Attending court

Wimbledon Youth Court is different from courts which deal with adults in that:

  • The law is different for young people under 18 and Youth Court Magistrates have different powers.
  • The Magistrates, sometimes called the "Bench", youth panel or justices are specially trained to deal with young people.
  • The law requires that parents/carers attend with their child if they are under 16 years old.
  • The court is private, which means that no members of the public are allowed in. While the press can write about offences and the sentences passed, they cannot name the young person or their family, unless the court allows it.

Court officers

Court officers from the Youth Offending Service (YOS) attend youth court to inform young people and parents of the procedure if they receive a sentence, who to report to, where and when. They make assessments on suitability for bail and remand, present reports and inform the court of the progress of young people on orders. They also present information on breaches of court orders on behalf of the YOS.

Pre-sentence reports

The YOS provides information and assessments for court to inform sentencing decisions. Pre-sentence reports are requested by the court and include an analysis of the offence, the young person’s circumstances and the reasons for their behaviour, the impact on the victim and a proposal for a suitable sentence.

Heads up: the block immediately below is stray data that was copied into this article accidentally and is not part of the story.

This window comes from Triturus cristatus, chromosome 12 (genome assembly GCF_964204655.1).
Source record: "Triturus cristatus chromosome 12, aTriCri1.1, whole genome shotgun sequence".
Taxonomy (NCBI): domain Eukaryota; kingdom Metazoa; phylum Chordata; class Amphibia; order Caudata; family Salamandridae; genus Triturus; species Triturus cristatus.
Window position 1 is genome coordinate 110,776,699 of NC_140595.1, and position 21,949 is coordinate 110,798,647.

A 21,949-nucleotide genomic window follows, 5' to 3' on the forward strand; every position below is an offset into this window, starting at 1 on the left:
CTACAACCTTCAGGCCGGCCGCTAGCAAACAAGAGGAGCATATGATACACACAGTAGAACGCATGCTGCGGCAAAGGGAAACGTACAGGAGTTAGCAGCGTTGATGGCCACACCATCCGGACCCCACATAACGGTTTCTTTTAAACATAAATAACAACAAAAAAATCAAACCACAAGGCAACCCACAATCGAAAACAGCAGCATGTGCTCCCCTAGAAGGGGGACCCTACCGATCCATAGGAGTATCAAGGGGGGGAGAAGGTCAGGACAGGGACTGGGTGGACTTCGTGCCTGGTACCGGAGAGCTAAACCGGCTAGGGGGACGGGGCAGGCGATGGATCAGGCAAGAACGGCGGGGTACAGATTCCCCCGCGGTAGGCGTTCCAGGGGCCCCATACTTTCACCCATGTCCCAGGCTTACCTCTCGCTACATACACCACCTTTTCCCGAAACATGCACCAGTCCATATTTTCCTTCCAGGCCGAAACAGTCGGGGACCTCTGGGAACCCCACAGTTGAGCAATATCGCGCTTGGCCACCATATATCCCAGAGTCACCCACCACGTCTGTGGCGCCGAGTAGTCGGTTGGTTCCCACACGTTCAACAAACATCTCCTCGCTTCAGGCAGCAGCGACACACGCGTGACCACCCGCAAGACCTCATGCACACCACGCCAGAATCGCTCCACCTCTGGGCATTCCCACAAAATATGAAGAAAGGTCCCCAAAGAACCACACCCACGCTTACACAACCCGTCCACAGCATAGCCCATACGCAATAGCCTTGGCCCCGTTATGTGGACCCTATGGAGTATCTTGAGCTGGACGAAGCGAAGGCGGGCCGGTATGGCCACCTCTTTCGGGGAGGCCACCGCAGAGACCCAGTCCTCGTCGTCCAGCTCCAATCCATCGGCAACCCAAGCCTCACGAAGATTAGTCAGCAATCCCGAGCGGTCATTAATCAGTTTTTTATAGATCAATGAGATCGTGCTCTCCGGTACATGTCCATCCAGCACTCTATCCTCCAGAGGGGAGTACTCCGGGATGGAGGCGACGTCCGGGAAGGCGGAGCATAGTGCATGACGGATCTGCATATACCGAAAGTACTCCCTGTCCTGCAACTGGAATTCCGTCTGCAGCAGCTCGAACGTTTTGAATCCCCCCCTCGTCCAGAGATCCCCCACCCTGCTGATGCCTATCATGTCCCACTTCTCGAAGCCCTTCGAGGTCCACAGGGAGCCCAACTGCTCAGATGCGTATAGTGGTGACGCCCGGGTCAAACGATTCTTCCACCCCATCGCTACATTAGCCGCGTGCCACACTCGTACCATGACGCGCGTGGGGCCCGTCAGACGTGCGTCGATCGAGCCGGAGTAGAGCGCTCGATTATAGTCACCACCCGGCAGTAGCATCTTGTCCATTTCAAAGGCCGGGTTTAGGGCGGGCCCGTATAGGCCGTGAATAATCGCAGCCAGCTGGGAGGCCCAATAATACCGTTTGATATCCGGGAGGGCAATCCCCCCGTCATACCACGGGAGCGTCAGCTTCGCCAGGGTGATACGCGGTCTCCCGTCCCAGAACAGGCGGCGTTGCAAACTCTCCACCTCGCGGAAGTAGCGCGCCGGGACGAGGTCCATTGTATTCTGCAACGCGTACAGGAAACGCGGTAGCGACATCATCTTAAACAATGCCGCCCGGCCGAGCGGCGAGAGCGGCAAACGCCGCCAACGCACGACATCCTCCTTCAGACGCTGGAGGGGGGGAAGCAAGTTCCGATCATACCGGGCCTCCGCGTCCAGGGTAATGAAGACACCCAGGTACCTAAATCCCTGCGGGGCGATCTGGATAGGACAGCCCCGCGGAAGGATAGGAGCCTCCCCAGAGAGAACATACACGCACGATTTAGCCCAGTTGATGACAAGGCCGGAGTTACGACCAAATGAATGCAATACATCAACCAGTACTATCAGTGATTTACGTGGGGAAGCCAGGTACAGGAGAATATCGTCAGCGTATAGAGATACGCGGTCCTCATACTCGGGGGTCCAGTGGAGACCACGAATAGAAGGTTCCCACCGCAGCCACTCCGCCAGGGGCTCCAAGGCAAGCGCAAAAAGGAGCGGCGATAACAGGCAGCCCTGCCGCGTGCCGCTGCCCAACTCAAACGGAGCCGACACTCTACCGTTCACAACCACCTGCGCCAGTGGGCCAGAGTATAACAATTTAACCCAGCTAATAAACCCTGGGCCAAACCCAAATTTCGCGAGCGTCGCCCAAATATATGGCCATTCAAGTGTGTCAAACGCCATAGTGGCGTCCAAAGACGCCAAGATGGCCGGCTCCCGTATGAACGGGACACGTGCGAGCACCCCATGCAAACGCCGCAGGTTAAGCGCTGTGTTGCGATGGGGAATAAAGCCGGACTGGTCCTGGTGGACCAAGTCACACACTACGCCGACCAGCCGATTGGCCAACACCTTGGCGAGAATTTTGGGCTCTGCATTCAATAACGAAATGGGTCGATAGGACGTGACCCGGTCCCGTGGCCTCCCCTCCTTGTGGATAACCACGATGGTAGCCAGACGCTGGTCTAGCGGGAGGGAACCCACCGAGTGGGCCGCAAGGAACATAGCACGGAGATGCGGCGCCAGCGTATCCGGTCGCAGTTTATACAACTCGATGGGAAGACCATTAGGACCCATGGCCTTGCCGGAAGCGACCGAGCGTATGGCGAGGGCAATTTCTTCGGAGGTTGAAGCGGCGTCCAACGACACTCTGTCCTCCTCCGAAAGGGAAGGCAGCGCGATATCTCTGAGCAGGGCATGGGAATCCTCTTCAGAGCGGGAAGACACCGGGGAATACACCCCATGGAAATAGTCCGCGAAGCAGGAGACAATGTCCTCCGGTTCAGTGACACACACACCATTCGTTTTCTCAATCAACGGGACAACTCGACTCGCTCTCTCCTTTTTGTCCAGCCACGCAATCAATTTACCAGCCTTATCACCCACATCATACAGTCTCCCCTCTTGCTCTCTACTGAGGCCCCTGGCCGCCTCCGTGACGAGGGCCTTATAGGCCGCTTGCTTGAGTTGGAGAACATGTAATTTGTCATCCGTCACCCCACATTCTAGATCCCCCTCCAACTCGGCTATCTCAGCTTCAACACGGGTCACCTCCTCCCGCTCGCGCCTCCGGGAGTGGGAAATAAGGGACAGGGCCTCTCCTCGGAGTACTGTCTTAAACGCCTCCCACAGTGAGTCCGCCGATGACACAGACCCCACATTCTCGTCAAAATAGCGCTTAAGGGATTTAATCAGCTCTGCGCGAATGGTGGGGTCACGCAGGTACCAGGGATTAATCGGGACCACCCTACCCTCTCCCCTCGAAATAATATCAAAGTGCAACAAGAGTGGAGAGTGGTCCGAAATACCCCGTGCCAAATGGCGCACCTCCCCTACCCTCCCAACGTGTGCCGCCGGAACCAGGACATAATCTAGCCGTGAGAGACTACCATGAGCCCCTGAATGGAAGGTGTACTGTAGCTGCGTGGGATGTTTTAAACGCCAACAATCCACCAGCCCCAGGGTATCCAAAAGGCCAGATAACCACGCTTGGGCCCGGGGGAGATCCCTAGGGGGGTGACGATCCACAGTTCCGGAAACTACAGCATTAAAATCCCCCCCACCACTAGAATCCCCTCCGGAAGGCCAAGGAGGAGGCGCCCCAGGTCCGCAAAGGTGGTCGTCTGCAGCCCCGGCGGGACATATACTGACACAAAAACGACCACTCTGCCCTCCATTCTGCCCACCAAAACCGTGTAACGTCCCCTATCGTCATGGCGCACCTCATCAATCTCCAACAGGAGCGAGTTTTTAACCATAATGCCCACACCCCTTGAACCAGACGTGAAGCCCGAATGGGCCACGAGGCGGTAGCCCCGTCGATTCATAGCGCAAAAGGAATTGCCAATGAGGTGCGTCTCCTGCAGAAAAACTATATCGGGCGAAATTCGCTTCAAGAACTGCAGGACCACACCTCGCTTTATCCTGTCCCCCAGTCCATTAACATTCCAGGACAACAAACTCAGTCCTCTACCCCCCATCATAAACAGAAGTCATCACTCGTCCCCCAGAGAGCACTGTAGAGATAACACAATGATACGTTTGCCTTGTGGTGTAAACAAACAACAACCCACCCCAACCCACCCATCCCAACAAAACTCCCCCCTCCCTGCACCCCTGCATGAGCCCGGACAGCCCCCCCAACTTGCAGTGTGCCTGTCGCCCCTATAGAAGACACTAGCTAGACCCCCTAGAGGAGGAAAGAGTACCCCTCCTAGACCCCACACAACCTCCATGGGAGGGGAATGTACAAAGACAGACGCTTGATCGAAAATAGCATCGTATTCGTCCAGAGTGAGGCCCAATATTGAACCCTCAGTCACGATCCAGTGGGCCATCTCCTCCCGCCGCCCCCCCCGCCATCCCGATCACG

Bail and remand

The court may decide to bail a young person to attend a future court hearing with conditions including:

  • a curfew
  • to stay away from prosecution witnesses
  • restriction of movements
  • having to report to the police station at certain times
  • a programme of support from the YOS.

Contact on bail support is usually offered three times a week to address welfare concerns and help prevent reoffending.

The court may remand a young person to the care of the Local Authority, in which case they become a Looked After Child for the remand period.

The YOS direct the young person to live where their needs will best be met, and in the interests of protecting the public. This can be with a family member or with specially recruited and trained foster carers, with support from the YOS and/or children’s services.

If the court orders a secure remand, YOS officers will make arrangements with the Youth Justice Board to find a bed space and ensure that the young person is safely escorted there.

Some basic tips on the day


  • Come with your parent(s)/carer(s). The court requires their attendance and may put off dealing with your case if they are not there.
  • Plan your journey with plenty of time so that you arrive at least 15 minutes before court starts.
  • Give your name to the Court Usher so that the Magistrates know that you are there.
  • Make an effort to look smart.
  • Get help from a solicitor. If you haven't already got one, ask the Court Usher for the Duty Solicitor. (You will first need to talk to you parent(s)/carer(s) and find out about legal aid).
  • Be polite when you speak to the court staff and Magistrates.
  • Ask to see the Youth Offending Service Officer if you want help.


  • Give the impression of being arrogant, like chewing gum, standing with your hands in your pockets or being generally awkward when you're in court.
  • Leave the court building while waiting for your hearing, you may be called in to court and not hear the announcement.
  • Cause a nuisance whilst in or around court building.

Updated: 22 April 2014